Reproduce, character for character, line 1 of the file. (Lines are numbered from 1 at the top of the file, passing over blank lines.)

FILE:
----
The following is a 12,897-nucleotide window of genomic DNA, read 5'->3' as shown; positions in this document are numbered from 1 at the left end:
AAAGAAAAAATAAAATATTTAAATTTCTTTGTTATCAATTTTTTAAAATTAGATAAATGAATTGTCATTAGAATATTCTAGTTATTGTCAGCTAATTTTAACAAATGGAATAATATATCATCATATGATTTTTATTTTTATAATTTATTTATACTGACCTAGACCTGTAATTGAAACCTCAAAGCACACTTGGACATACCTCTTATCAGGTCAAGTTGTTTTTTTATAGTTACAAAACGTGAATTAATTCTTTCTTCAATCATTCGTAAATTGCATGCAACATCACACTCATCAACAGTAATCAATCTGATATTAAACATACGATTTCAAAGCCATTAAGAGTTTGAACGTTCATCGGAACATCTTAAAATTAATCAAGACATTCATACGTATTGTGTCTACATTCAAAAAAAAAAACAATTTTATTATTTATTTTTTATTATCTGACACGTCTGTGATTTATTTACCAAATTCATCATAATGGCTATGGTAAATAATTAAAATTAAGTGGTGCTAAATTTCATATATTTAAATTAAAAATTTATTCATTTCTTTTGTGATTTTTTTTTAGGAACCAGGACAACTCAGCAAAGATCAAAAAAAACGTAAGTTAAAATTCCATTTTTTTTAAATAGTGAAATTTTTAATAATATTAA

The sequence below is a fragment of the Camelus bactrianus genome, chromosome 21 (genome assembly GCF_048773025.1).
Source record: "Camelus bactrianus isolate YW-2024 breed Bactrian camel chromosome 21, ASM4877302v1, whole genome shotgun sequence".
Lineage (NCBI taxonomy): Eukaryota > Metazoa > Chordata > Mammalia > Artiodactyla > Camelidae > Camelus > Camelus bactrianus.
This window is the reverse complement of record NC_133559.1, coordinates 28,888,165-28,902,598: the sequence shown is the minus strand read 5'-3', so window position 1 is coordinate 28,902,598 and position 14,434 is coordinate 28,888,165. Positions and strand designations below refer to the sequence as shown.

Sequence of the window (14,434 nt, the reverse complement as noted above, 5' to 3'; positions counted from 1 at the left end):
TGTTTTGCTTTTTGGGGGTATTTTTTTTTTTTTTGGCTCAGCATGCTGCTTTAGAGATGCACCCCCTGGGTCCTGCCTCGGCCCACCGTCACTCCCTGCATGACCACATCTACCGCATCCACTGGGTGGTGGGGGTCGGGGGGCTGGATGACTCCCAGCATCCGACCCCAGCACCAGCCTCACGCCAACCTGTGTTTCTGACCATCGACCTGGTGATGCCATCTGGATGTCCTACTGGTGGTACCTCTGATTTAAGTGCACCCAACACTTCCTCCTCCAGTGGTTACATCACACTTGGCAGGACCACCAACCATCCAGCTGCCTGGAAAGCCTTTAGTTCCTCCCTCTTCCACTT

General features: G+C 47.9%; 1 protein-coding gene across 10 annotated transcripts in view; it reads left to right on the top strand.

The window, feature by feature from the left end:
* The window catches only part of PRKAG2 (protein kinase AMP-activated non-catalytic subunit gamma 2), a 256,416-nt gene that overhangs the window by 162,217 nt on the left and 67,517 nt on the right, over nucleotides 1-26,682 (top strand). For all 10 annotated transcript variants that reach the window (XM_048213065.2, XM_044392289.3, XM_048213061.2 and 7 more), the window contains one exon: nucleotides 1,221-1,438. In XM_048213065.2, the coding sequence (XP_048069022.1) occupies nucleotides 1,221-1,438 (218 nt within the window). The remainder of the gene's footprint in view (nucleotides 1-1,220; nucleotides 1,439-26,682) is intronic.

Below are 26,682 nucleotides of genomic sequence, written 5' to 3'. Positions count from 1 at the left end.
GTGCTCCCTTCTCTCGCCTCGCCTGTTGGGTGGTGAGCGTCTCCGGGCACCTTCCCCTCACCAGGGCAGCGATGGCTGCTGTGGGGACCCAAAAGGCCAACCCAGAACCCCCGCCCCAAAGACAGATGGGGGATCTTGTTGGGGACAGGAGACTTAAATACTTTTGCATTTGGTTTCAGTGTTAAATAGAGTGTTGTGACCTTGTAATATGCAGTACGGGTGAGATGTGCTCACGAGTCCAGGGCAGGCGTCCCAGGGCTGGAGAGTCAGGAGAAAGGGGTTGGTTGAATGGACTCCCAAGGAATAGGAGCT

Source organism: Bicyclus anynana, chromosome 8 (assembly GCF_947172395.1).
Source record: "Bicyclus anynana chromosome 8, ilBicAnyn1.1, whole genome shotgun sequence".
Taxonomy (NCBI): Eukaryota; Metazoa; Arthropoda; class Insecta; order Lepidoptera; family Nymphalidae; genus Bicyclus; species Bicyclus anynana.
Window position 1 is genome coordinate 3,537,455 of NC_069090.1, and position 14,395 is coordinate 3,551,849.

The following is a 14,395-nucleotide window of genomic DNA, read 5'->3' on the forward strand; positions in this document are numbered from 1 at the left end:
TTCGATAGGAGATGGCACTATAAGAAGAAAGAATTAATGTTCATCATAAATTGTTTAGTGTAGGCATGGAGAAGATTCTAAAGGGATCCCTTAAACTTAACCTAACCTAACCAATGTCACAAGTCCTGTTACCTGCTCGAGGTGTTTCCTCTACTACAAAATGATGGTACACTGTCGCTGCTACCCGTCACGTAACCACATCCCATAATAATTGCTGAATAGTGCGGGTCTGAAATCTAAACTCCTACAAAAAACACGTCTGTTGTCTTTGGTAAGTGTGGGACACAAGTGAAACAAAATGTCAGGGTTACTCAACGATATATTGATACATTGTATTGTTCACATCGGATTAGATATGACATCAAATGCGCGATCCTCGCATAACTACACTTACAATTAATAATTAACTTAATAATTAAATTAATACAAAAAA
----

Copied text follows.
The following is a 12,897-nucleotide window of genomic DNA, read 5'->3' as shown; positions in this document are numbered from 1 at the left end: